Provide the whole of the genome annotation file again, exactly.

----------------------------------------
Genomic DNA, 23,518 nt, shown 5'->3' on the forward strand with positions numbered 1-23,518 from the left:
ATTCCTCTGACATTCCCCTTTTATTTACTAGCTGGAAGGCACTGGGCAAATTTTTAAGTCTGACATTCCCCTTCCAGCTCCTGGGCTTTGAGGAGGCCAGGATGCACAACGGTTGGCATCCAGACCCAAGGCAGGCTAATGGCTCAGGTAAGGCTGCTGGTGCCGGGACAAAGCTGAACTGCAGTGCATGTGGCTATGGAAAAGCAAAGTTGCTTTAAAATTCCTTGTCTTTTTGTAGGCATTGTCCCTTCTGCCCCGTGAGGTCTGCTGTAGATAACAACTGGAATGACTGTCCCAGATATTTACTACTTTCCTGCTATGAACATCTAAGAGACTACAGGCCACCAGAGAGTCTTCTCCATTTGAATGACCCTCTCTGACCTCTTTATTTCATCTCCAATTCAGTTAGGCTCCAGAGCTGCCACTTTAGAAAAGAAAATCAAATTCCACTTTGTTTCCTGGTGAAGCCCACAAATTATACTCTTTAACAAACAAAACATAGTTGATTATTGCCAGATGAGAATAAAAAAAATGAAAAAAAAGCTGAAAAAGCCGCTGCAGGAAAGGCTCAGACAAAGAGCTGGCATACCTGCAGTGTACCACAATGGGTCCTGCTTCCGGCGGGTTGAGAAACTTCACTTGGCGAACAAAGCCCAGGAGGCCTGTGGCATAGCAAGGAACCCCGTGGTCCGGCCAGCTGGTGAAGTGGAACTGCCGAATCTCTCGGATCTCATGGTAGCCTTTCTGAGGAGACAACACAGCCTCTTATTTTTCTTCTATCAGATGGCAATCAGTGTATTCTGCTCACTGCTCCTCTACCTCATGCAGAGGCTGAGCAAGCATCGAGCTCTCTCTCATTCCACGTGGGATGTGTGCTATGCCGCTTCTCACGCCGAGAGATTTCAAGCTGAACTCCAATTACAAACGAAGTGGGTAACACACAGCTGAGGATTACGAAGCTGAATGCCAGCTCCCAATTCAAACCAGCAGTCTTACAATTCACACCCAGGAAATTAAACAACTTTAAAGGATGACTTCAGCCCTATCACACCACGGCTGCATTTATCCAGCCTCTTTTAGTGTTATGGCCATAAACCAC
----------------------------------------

Genomic DNA, 23,518 nt, shown 5'->3' on the forward strand with positions numbered 1-23,518 from the left:
ATTCCTCTGACATTCCCCTTTTATTTACTAGCTGGAAGGCACTGGGCAAATTTTTAAGTCTGACATTCCCCTTCCAGCTCCTGGGCTTTGAGGAGGCCAGGATGCACAACGGTTGGCATCCAGACCCAAGGCAGGCTAATGGCTCAGGTAAGGCTGCTGGTGCCGGGACAAAGCTGAACTGCAGTGCATGTGGCTATGGAAAAGCAAAGTTGCTTTAAAATTCCTTGTCTTTTTGTAGGCATTGTCCCTTCTGCCCCGTGAGGTCTGCTGTAGATAACAACTGGAATGACTGTCCCAGATATTTACTACTTTCCTGCTATGAACATCTAAGAGACTACAGGCCACCAGAGAGTCTTCTCCATTTGAATGACCCTCTCTGACCTCTTTATTTCATCTCCAATTCAGTTAGGCTCCAGAGCTGCCACTTTAGAAAAGAAAATCAAATTCCACTTTGTTTCCTGGTGAAGCCCACAAATTATACTCTTTAACAAACAAAACATAGTTGATTATTGCCAGATGAGAATAAAAAAAATGAAAAAAAAGCTGAAAAAGCCGCTGCAGGAAAGGCTCAGACAAAGAGCTGGCATACCTGCAGTGTACCACAATGGGTCCTGCTTCCGGCGGGTTGAGAAACTTCACTTGGCGAACAAAGCCCAGGAGGCCTGTGGCATAGCAAGGAACCCCGTGGTCCGGCCAGCTGGTGAAGTGGAACTGCCGAATCTCTCGGATCTCATGGTAGCCTTTCTGAGGAGACAACACAGCCTCTTATTTTTCTTCTATCAGATGGCAATCAGTGTATTCTGCTCACTGCTCCTCTACCTCATGCAGAGGCTGAGCAAGCATCGAGCTCTCTCTCATTCCACGTGGGATGTGTGCTATGCCGCTTCTCACGCCGAGAGATTTCAAGCTGAACTCCAATTACAAACGAAGTGGGTAACACACAGCTGAGGATTACGAAGCTGAATGCCAGCTCCCAATTCAAACCAGCAGTCTTACAATTCACACCCAGGAAATTAAACAACTTTAAAGGATGACTTCAGCCCTATCACACCACGGCTGCATTTATCCAGCCTCTTTTAGTGTTATGGCCATAAACCAC